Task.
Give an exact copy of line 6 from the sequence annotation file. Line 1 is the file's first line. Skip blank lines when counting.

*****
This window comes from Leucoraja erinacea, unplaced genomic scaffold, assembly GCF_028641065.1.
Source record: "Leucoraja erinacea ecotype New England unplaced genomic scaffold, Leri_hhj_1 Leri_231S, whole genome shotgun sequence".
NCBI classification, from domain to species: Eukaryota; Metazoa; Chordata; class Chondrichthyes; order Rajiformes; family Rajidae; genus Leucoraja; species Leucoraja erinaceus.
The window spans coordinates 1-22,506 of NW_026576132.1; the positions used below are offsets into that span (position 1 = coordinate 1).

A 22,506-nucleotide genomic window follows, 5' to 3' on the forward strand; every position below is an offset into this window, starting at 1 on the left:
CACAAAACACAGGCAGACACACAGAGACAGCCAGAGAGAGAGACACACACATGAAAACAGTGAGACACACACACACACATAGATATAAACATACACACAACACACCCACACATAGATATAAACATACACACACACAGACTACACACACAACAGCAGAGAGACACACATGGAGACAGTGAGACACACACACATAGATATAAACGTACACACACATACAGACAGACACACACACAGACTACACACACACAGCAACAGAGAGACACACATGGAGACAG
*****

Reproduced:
CACAAAACACAGGCAGACACACAGAGACAGCCAGAGAGAGAGACACACACATGAAAACAGTGAGACACACACACACACATAGATATAAACATACACACAACACACCCACACATAGATATAAACATACACACACACAGACTACACACACAACAGCAGAGAGACACACATGGAGACAGTGAGACACACACACATAGATATAAACGTACACACACATACAGACAGACACACACACAGACTACACACACACAGCAACAGAGAGACACACATGGAGACAG